EDEN PRAIRIE, Minn. — Glitz and talent don’t win games, as the Minnesota Vikings have been reminded.
For all their ability and all their high-profile players, the Vikings are having trouble channeling that into victories. In a stark contrast from last season, Brett Favre has been at the forefront of the struggles, throwing seven interceptions and losing three fumbles through Minnesota’s first four games.
He’s 30th in the NFL with a passer rating of 67. But coach Brad Childress said Tuesday he believes Favre can fix the problem.
“We’ve seen him hit the open guys before,” Childress said.
The coach also said he doesn’t see the missed throws as a product of Favre’s sore elbow, which the 41-year-old quarterback said bothered him more in Monday’s loss to the New York Jets than at any point this season. Favre’s most glaring misfire came shortly before the game-sealing interception returned by the Jets for a touchdown late in the fourth quarter. Favre sailed a mid-range pass over the middle to a wide-open Percy Harvin high over his head.
Childress indicated the Vikings will take steps to keep Favre from using his arm too much in practice this week. It’s difficult to determine whether he needs more work or more rest. He has shown some flashes of his familiarly poised self, including the three touchdown passes he threw during a furious rally against the Jets. In the first half, though, he looked like a fresh-out-of-college rookie — and that same out-of-rhythm, less-than-certain quarterback has shown up in all four games.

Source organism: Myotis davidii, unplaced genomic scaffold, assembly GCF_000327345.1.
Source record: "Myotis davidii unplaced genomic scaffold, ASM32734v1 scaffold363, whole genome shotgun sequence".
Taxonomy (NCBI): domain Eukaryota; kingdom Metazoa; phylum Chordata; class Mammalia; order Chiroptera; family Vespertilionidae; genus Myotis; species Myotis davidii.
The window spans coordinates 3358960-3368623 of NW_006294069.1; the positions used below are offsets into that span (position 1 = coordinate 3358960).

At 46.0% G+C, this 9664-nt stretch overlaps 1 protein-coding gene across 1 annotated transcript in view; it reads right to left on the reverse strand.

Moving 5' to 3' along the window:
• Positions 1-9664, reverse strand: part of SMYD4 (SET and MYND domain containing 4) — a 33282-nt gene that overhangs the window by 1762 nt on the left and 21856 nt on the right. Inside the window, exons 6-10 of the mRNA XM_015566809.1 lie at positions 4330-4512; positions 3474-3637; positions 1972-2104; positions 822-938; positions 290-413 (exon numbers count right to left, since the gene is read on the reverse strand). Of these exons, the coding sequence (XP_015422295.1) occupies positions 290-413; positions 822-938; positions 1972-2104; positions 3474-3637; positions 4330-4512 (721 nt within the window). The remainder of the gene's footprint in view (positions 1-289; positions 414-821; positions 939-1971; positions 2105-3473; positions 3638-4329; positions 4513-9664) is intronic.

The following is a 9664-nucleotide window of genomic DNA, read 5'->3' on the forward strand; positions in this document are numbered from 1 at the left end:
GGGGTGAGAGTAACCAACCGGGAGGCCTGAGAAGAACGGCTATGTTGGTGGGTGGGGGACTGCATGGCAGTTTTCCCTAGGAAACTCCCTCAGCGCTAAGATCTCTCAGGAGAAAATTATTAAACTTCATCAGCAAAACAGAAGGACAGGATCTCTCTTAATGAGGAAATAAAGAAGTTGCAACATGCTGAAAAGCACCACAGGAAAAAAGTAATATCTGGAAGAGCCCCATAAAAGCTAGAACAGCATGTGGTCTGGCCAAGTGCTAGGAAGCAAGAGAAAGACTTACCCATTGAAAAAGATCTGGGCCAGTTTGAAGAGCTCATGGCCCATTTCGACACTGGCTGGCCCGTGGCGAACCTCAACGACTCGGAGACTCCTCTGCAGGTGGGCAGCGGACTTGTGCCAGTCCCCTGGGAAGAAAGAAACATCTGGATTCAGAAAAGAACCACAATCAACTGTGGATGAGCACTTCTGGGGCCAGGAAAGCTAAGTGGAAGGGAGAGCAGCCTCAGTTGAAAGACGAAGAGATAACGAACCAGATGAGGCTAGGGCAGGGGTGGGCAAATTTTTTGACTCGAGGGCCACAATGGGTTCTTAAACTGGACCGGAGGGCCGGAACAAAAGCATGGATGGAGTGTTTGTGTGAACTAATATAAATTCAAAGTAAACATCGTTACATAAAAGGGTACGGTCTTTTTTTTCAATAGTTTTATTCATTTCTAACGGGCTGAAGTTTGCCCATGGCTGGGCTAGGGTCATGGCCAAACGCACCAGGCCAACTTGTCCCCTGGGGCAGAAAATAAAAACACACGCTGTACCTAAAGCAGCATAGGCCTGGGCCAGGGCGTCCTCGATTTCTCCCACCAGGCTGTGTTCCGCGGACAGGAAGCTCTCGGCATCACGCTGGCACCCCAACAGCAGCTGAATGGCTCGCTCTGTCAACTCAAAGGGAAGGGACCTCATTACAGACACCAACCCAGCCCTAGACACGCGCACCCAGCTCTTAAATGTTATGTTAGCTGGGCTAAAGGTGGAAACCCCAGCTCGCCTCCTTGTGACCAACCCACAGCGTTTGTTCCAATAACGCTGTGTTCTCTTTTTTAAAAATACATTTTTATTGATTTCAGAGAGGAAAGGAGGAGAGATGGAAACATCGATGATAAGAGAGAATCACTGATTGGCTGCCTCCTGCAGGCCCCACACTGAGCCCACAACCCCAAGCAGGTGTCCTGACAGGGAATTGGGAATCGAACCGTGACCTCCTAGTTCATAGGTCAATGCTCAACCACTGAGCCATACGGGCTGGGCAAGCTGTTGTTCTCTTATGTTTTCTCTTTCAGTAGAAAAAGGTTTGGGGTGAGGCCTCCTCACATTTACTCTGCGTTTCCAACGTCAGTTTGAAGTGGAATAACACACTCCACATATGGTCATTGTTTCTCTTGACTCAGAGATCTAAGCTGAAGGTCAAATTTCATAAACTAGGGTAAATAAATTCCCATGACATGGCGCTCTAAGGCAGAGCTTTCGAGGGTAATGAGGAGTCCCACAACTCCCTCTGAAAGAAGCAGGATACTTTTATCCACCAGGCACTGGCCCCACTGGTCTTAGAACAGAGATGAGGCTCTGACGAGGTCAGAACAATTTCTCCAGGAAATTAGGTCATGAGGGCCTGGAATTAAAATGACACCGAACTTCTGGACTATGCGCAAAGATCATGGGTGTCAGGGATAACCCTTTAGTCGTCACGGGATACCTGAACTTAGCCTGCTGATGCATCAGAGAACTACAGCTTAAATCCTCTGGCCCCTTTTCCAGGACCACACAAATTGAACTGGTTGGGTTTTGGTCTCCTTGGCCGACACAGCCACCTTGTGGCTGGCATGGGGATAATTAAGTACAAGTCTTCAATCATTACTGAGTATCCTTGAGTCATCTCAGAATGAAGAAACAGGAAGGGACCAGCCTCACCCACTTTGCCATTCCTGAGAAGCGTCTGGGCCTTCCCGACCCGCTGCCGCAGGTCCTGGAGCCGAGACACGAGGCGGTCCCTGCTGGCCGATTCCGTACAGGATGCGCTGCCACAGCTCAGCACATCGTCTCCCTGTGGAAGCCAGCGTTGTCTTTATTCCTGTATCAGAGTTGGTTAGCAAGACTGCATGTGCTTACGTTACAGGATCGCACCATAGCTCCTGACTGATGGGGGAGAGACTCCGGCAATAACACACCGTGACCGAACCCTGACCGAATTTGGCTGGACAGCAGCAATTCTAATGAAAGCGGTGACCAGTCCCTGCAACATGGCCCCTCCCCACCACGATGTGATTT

“Somewhere during the course of the year — it doesn’t seem like it now — the offense is going to have to pull one out because the defense is struggling,” Childress said, maintaining his optimism.
Favre has 10 of Minnesota’s 11 turnovers. That’s the kind of negative statistic that keeps a team out of the playoffs. Even for a proud veteran group, the momentum of a couple of victories is the only true way to build confidence.
So is this the week the Vikings break out? They host another 1-3 team falling well short of expectations in the Dallas Cowboys.
“God willing,” Childress said. “Yeah, that’d be a tremendous plan.”
Favre, facing an NFL investigation into allegations he sent sexually charged messages to a woman while he played with the Jets, claimed he was focused as ever. His teammates vowed to support him.
“What goes on in peoples’ personal lives, I try and stay out of it,” wide receiver Randy Moss said after Monday’s game. “I just try to be a friend, be a teammate. I know he has a lot on his plate and things do happen, but we’re just going to stick by him.”
Getting the offense back on track would go a long way toward relieving a lot of people wearing purple.
“The defense is playing outstanding right now,” running back Adrian Peterson said. “We’ve just got to do our part.”
Even without a healthy and happy Favre, Moss, Peterson and Percy Harvin ought to be enough to make the Vikings dangerous. Their challenge is figuring out how to take advantage of all that talent.
“There isn’t going to be a defense that can match us up man-to-man,” Harvin said. “Hopefully we can get the big plays fixed at the end of the game. There are a lot of things we need to work on. We can’t expect our defense to go out there and stop everyone.”
Added Moss: “Collectively, if we put our hearts and souls into what we’re trying to do, I think that the sky is the limit for this team. I’m speaking on behalf of the offense. Hard work does pay off.”